1. This is an application to adjudicate a debtor. It is not suggested that he has not committed an act of insolvency, as alleged, within the jurisdiction.
2. The point taken in his favour is that the petition alleged that this Court had jurisdiction because the debtor carried on business at an address in Calcutta, whereas it is contended that he merely works for gain at the address given, and he admits that at the material times he did so work for gain and also resided within the jurisdiction.
3. For the petitioning creditor it was argued that the debtor did carry on business in person and that even if he did not, under s, 11 of the Presidency Towns insolvency Act, provided that the debtor came within one or other of the grounds on which jurisdiction is based, the Court should, where the act of insolvency also took place within the jurisdiction, disregard the erroneous allegation made in the petition, and deem it sufficient that the debtor resides and worked for gain within the jurisdiction.
4. It appears that the debtor managed a business at the address given in the petition under a power-of-attorney given to him by his son who it is said owns the business.
5. Now it is clear from the decision of the Judicial Committee in Goswami Sri Sri Giridhari Lalji v. Shri Goberdhone Lalji 21 IA 13 at p. 15 : 18 B 291 : 6 Sar. 393 (PC), that carrying on business means, under the Letters Patent of 1865, entering into transactions which may result in personal liabilities.
6. The words of this Act seems to me to mean the same thing, though as their Lordships pointed out the term is very indefinite.
7. The English decisions are not very helpful ; in Ex parte Breull (1880) 16 Ch D 484 : 50 LJCh. 381 : 43 LT 580 : 29 WR 299, under the bankruptcy rules of 1870, a clerk in a bank was held to carry on business, but in those rules, unlike the Presidency Towns Insolvency Act and the Letters Patent, there is no reference to working for gain.
8. In the later case are cited, Gain v. Batler (1913) 1 KB 759 : 85 LJKB 804 : 114 LT 698 : 60 SJ 539 : 32 TLR 310, the question was under the County Courts Act of 1838 where the words used are 'carries on his business.'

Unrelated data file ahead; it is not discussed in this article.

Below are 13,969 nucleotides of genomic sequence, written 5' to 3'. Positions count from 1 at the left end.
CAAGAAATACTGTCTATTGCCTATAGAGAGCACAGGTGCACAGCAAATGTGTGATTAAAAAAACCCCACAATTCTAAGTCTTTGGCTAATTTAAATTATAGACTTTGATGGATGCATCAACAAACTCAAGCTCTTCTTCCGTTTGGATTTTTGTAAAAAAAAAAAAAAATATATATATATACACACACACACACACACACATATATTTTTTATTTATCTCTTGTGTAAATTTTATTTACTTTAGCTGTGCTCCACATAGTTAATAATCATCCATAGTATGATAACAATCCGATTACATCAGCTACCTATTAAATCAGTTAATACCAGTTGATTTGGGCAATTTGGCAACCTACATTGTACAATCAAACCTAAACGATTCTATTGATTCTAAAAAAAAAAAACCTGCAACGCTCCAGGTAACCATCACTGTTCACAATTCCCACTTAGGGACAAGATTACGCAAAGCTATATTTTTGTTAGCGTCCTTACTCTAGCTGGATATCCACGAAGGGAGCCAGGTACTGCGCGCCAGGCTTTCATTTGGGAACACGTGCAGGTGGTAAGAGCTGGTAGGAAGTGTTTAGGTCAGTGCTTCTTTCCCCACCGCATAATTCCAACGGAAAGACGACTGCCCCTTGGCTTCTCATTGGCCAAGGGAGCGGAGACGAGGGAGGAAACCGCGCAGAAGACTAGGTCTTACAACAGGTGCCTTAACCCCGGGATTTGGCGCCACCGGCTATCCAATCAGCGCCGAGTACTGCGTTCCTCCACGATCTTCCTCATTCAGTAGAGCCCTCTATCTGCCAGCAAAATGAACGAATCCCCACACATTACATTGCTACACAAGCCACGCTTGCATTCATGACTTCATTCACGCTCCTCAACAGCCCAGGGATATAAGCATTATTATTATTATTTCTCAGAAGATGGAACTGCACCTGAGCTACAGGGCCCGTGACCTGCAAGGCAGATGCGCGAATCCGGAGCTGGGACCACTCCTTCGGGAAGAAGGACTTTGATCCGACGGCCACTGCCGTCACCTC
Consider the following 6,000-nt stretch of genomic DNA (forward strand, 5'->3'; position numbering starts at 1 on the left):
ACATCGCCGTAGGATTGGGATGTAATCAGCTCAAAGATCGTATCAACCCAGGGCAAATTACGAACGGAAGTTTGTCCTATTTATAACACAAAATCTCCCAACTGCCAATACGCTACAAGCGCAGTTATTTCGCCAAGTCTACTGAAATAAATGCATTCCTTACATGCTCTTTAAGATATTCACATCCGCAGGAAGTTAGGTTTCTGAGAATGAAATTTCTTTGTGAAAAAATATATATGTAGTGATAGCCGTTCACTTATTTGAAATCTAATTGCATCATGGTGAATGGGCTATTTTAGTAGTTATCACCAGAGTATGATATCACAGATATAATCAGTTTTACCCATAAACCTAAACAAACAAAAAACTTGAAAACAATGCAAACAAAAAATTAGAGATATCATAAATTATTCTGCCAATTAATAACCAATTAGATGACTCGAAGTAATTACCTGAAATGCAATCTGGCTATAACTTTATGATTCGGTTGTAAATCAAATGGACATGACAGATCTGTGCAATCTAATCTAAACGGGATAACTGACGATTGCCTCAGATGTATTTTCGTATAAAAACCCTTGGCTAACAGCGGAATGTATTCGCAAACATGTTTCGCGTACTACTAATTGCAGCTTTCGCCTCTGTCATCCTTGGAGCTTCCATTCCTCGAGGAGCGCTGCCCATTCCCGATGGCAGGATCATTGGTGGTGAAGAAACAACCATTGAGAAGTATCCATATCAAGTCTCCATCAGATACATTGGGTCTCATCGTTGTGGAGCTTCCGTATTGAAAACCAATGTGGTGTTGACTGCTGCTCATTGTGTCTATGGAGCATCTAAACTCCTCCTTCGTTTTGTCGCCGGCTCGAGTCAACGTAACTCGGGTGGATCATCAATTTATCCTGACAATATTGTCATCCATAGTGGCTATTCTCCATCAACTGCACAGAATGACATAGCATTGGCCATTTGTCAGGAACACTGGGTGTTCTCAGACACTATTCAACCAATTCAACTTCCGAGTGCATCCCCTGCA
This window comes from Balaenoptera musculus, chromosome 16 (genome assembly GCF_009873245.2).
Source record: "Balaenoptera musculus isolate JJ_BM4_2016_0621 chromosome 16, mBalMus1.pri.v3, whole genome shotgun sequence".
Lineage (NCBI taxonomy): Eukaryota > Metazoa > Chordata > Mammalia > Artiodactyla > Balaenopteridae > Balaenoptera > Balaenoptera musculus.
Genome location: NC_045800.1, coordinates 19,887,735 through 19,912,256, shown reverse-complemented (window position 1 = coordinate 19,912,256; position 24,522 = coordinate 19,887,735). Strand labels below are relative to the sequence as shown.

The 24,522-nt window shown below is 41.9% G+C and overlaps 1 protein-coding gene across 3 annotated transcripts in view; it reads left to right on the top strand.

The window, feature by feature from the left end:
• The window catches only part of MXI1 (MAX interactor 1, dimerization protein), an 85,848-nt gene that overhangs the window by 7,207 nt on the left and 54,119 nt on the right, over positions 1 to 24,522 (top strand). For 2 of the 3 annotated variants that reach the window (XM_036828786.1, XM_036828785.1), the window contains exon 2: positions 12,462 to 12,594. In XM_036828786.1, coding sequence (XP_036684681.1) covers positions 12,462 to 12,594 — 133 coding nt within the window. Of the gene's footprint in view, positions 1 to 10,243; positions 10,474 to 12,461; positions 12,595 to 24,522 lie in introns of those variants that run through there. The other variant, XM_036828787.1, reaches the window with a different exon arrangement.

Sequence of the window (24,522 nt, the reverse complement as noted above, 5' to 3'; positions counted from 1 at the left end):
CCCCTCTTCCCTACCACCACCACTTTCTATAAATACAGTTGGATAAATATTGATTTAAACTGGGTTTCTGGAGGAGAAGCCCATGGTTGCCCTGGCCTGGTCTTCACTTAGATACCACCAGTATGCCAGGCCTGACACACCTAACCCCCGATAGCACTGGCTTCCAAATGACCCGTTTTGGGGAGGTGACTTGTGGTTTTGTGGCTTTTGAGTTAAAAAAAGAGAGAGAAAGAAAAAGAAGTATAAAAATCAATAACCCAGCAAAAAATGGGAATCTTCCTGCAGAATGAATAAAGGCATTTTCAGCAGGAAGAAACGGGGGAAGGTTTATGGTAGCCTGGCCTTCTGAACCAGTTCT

9. It seems to me, therefore, that in this Act distinction has been drawn between carrying on business and working for gain, and that technically the debtor was working for gain and the presumption is that the Legislature adopted the definition given in the decision of the Judicial Committee.
10. The next point is difficult. I declined to allow amendment of the petition, on the ground that the amendment was beyond the period of limitation, that is, if the petition had to be dated with the date of the amendment, then the act of insolvency was no longer available.
11. Now undoubtedly the decisions are all in favour of the view that if the defendant in a civil suit is not prejudiced, a defect in the pleadings ought not to be allowed to defeat a just claim: Annada Chandra v. Brojo Lal 50 C 292 at p. 299 : 74 Ind. Cas. 793 : 36 CLJ 356 : AIR 1923 Cal. 142.
12. When the question is whether the Court has jurisdiction it has been held under the Charter that if leave had been given on the allegation that the defendant resided within the jurisdiction and it transpired that that was not so, but that part of the cause of action arose within the jurisdiction, there was no need to amend and the plaintiff was entitled to a decree: Fink v. Buldeo 26 C 715 : 3 CWN 524.
13. It was argued that the decision should not be followed in insolvency proceedings. But in my opinion, the present Act has for its object, not so much the relief of insolvent debtors, as the prevention of insolvent trading and the protection of the public. A debtor is adjudicated for his own demerits, or it may be his misfortune, and the merits of the petitioning creditor are not material. It seems to me, therefore, that the principle of the cases cited applies to insolvency proceedings at least to applications for adjudication, for the protection of the public is a consideration in such cases. The right which the section gives the debtor is secured where one or other of the conditions is fulfilled. Therefore, instead of relegating the petitioning creditor to a fresh petition in my opinion, the last cited decision should be followed. The only possible prejudice to the debtor is that he will be deprived of some further time in which he will not be under the disabilities of an adjudicated insolvent, and it is not in the public interest to allow him any facilities for obtaining any further credit.
14. The debtor will, therefore, be adjudicated insolvent.